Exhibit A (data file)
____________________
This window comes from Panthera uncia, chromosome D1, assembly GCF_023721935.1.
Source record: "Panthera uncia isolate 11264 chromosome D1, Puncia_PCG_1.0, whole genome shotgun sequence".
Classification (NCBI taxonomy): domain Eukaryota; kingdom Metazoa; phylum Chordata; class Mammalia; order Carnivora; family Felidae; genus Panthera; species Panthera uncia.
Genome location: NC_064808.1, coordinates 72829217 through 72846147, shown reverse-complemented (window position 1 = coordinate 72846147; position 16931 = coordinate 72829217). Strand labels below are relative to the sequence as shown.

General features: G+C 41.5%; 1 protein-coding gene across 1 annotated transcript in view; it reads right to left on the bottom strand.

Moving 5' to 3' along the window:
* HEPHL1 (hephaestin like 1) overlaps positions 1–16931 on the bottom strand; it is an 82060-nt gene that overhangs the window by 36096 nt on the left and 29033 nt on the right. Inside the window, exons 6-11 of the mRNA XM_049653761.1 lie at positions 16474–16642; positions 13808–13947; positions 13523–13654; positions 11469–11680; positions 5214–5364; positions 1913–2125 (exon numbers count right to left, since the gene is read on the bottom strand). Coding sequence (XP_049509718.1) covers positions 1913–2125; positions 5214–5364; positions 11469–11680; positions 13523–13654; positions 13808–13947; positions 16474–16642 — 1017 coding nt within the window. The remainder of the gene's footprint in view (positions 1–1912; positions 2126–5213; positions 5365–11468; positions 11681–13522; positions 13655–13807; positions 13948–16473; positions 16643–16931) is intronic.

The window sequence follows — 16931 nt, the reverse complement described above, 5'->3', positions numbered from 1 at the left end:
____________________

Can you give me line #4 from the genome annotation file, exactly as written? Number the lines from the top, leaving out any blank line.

Genome location: NC_064808.1, coordinates 72829217 through 72846147, shown reverse-complemented (window position 1 = coordinate 72846147; position 16931 = coordinate 72829217). Strand labels below are relative to the sequence as shown.